Gildan Acquires American Apparel

November 19, 2016 | By | 3 Replies More

gildan_logo_blueT-shirt and activewear maker Gildan offers $66M to buy American Apparel.

There’s tons of news about this acquisition, but here’s an article from Fast Company that covers the news pretty well.

An Inside Look at Gildan (link)

There are a couple of interesting things about this acquisition.

First, Gildan doesn’t want any of the Amercian Apparel physical retail stores. 

Assuming that is the case, it could open up opportunities for other retails to snap up that would-be prime real estate at a deep discount.

Second, Gildan seems more interested in the American Apparel factory assets.

In other words, Gildan is interested in manufacturing in the United States — and with the acquisition, will be doing so in Los Angeles, California.

There’s some speculation that Gildan is doing this as a result of new incoming President, Donald Trump, who has vowed to get rid of the NAFTA deal.

If that does happen, it’s going affect a lot of apparel brands that take advantage of the NAFTA agreement’s elimination of clothing export/import tariffs.

Meaning, brands manufacturing their apparel in Canada and Mexico, and exporting them to the United States are gonna pay more to get their garments into the United States, which increases their overall cost structure.

For some, that will result in either lower profits, or price increases.

So, if you’re buying your undershirts, underwear, socks or any other apparel from brands manufacturing in NAFTA countries, you might be paying a little more for your stuff if NAFTA disappears.


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Tug is the world's undershirt expert. He is also one of the most knowledgeable individuals on sweat management solutions, men's shapewear, grooming, and new fabric technologies. Got a question? Visit Tug's contact page and hit him up.

Comments (3)

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  1. Chad says:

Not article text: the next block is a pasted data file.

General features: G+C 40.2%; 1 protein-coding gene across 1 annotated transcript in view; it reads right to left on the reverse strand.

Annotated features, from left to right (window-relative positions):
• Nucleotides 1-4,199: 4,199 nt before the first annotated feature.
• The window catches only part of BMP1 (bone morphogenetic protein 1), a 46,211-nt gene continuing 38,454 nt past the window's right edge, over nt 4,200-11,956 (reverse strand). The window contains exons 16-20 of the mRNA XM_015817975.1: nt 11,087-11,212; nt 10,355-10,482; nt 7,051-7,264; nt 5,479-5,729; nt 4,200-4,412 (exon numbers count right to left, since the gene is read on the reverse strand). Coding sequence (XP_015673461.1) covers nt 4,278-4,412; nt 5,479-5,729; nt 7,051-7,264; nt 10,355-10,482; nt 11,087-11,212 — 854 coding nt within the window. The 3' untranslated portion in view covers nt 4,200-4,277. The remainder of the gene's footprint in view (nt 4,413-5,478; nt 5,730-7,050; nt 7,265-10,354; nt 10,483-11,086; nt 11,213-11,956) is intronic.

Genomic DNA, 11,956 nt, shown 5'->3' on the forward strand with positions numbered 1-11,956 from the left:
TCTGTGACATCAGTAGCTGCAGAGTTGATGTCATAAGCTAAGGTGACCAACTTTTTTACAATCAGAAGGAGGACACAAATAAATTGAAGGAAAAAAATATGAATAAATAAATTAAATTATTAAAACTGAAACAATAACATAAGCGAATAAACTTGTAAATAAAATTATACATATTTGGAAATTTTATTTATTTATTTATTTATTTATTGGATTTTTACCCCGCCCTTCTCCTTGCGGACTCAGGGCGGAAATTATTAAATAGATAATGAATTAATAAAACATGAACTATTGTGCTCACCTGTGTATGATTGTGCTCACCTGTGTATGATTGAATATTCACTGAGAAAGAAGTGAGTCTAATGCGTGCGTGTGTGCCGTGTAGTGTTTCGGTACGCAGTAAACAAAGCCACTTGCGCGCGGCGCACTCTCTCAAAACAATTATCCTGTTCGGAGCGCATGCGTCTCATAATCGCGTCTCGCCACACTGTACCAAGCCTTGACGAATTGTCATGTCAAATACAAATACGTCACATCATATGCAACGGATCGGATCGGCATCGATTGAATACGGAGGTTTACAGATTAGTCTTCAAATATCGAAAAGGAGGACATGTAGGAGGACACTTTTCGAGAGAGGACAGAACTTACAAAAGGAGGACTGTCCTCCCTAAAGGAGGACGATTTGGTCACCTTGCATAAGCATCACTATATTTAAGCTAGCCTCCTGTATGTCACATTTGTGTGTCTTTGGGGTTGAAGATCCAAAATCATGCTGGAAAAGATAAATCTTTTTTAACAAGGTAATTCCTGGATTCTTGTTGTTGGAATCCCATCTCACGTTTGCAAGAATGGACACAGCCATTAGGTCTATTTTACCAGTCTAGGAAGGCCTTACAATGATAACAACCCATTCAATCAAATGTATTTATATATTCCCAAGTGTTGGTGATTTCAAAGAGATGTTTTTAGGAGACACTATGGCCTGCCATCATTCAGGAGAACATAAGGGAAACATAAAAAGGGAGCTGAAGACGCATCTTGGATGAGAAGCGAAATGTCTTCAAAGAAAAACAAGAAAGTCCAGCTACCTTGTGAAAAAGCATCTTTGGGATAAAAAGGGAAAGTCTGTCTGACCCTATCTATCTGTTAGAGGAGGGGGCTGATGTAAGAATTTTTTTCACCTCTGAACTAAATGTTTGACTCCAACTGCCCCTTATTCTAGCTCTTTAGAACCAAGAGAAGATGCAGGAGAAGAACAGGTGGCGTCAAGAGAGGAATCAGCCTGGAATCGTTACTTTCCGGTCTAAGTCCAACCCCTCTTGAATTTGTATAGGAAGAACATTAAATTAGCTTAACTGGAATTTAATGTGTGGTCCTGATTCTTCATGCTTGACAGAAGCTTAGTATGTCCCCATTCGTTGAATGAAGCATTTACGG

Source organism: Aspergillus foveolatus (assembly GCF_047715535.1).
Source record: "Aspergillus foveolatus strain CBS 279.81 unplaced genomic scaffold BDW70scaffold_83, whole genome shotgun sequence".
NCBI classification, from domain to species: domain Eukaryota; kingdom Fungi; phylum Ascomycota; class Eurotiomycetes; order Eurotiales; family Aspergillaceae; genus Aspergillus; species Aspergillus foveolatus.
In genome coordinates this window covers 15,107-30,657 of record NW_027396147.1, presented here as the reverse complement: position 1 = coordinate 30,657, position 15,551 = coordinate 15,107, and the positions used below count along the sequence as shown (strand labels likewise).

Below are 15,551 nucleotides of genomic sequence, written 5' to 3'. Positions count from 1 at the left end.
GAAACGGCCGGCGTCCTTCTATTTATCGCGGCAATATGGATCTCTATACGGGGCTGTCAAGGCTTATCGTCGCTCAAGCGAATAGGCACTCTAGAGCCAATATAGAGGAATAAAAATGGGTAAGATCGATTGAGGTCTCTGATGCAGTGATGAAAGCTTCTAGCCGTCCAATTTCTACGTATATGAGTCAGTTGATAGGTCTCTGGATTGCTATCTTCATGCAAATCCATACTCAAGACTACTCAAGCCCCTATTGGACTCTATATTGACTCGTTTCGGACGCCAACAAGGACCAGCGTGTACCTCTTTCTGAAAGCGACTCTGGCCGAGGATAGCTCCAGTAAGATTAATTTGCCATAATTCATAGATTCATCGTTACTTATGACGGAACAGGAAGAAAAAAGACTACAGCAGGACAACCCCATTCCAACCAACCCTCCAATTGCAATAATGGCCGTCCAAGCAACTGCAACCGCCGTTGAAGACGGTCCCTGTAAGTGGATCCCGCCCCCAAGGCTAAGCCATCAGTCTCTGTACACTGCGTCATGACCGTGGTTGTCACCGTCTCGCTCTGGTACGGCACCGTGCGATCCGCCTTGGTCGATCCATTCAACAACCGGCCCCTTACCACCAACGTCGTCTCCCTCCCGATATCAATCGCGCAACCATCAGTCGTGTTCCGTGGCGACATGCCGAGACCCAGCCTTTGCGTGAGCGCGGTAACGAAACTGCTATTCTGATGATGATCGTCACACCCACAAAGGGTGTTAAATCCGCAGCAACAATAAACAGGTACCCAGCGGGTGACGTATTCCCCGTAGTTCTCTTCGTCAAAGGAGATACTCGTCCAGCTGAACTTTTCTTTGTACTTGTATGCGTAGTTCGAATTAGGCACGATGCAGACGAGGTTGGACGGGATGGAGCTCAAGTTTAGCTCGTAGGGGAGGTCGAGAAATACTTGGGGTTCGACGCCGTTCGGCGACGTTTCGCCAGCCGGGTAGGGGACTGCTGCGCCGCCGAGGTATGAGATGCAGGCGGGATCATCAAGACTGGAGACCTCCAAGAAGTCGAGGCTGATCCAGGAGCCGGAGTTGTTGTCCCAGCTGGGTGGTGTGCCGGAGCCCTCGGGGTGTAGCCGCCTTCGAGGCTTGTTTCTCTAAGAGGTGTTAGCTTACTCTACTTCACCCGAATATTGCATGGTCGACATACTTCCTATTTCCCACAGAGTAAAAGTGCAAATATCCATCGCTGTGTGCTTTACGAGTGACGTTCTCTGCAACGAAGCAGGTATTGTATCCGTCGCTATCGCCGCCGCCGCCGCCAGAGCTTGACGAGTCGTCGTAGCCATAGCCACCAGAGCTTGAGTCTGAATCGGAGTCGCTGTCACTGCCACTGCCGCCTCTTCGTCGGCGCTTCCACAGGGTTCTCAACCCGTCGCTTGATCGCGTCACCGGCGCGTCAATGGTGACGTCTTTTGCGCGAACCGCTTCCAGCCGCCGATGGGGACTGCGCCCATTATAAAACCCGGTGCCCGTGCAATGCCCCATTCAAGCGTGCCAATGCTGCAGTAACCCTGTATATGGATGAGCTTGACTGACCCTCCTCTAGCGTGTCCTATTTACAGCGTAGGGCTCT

Interesting developments … we’ll have to see how this is all going to shake out!

  2. Demetri


    Great stuff as always

    I always liked some of the weight of the AA tees but some cuts are to youngish but I so need them for my designs.. but I think Gildan needs this style as I think they are still to boxy but price very well. Interesting about NAFTA.

    I have always questioned why so many clothing companies in LA? Why is that, we know cost of living is not low so why mfg there. Any insight on this?

    • Tug says:

      heya demetri,

      thanks for stopping by and sharing your thoughts!

      why los angeles?

      purely a guess, but i would suspect the following have an impact on why there is such a big apparel industry there:

      1. available lower-cost labor pool — not all parts of southern california are expensive to live in, and there is a large population of immigrants that have a history of being willing to work for lower wages. some undocumented workers as well (2.4 million unauthorized immigrants > source).

      2. skilled labor pool – these same people, who are willing to work for lower-wages also come from countries where apparel is a large part of the ecosystem. thus, these people learn the trade from a young age, and then come with skills in-hand.

      3. proximity to international container ports/terminals. the ports of los angeles & long beach are massive shipping ports, importing/exporting massive amounts of goods. they are also closer in proximity to china, india, etc (massive apparel manufacturing) than the east coast of the united states. shipping goods via truck throughout the country adds cost, so why not just setup shop close to a major port, and keep from having to pay that extra shipping cost?

      there is big apparel industry on the east coast of the united states, and texas, likely for similar reasons.

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